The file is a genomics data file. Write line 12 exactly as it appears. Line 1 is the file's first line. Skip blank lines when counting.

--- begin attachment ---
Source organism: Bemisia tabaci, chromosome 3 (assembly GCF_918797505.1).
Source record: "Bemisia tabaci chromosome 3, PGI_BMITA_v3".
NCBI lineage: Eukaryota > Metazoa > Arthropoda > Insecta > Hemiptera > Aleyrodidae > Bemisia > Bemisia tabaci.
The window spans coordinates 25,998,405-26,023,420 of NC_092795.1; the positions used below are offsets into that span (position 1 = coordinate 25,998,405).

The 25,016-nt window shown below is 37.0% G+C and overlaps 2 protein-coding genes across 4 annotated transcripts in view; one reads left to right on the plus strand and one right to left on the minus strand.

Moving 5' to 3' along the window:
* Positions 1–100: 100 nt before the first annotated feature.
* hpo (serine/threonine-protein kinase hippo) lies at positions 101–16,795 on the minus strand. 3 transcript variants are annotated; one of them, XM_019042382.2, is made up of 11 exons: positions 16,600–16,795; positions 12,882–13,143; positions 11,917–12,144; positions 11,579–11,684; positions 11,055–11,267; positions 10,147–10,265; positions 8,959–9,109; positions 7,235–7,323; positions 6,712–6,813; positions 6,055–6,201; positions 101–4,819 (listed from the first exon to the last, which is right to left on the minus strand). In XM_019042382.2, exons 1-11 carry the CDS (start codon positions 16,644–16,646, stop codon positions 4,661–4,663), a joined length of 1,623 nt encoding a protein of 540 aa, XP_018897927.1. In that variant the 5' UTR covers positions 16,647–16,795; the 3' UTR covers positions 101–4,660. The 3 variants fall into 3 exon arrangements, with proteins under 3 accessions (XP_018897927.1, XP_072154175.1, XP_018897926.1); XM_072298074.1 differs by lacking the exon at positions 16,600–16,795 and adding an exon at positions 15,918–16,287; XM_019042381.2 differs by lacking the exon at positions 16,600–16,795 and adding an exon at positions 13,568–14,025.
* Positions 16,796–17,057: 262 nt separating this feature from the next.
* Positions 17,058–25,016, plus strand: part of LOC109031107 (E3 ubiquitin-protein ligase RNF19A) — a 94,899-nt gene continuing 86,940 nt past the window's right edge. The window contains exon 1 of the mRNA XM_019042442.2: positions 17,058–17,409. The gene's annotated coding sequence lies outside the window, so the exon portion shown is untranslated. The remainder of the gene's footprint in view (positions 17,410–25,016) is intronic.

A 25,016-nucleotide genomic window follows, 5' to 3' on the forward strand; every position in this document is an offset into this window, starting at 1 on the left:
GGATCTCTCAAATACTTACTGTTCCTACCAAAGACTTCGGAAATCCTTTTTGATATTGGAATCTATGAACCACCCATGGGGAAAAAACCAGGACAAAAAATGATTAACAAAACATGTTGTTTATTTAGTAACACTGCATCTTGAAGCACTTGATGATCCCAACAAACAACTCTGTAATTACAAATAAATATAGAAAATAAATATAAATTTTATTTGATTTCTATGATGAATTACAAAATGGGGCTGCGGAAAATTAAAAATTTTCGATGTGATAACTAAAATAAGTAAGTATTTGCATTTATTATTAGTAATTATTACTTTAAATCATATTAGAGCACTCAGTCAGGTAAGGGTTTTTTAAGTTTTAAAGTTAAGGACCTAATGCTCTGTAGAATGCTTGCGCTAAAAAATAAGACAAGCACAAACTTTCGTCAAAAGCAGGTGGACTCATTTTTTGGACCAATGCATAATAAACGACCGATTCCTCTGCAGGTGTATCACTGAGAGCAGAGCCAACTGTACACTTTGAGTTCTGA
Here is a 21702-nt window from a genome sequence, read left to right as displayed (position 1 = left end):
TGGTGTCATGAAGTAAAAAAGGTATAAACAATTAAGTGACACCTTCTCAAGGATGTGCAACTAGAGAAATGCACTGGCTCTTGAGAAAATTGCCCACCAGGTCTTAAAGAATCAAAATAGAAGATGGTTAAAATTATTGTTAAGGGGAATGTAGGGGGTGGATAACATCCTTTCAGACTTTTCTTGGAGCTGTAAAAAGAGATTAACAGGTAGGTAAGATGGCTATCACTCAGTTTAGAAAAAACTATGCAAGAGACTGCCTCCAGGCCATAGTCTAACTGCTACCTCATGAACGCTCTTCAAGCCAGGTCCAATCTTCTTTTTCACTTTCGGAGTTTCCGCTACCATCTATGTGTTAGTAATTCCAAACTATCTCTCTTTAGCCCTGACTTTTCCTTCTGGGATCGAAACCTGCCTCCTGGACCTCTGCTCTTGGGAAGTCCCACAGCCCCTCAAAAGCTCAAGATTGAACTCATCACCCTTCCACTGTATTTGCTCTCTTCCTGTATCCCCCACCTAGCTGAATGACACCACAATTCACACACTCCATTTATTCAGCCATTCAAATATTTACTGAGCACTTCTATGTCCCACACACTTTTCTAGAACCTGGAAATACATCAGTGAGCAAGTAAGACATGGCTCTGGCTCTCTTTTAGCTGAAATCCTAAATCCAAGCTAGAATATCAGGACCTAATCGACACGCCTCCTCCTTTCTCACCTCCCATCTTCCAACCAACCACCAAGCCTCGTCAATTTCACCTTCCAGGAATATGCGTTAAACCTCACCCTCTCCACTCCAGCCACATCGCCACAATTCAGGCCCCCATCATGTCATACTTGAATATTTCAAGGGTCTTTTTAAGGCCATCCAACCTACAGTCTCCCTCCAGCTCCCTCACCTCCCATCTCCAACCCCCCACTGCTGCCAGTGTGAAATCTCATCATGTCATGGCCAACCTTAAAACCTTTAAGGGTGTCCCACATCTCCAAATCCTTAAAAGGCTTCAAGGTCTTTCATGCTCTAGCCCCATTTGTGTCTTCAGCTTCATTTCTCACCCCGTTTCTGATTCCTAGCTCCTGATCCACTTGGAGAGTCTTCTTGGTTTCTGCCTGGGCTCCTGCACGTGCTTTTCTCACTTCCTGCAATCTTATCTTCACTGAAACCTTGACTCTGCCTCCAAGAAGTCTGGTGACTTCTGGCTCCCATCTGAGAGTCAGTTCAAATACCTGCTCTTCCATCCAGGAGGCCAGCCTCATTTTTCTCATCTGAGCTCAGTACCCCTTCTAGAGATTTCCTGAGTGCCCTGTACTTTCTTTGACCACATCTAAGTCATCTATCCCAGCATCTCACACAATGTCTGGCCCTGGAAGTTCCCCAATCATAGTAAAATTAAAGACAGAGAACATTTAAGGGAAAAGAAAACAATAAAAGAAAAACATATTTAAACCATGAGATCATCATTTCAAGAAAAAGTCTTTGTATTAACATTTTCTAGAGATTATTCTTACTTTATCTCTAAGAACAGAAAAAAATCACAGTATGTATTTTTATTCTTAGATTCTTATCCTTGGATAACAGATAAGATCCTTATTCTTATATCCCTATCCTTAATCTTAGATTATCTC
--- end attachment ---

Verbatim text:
GGATCTCTCAAATACTTACTGTTCCTACCAAAGACTTCGGAAATCCTTTTTGATATTGGAATCTATGAACCACCCATGGGGAAAAAACCAGGACAAAAAATGATTAACAAAACATGTTGTTTATTTAGTAACACTGCATCTTGAAGCACTTGATGATCCCAACAAACAACTCTGTAATTACAAATAAATATAGAAAATAAATATAAATTTTATTTGATTTCTATGATGAATTACAAAATGGGGCTGCGGAAAATTAAAAATTTTCGATGTGATAACTAAAATAAGTAAGTATTTGCATTTATTATTAGTAATTATTACTTTAAATCATATTAGAGCACTCAGTCAGGTAAGGGTTTTTTAAGTTTTAAAGTTAAGGACCTAATGCTCTGTAGAATGCTTGCGCTAAAAAATAAGACAAGCACAAACTTTCGTCAAAAGCAGGTGGACTCATTTTTTGGACCAATGCATAATAAACGACCGATTCCTCTGCAGGTGTATCACTGAGAGCAGAGCCAACTGTACACTTTGAGTTCTGA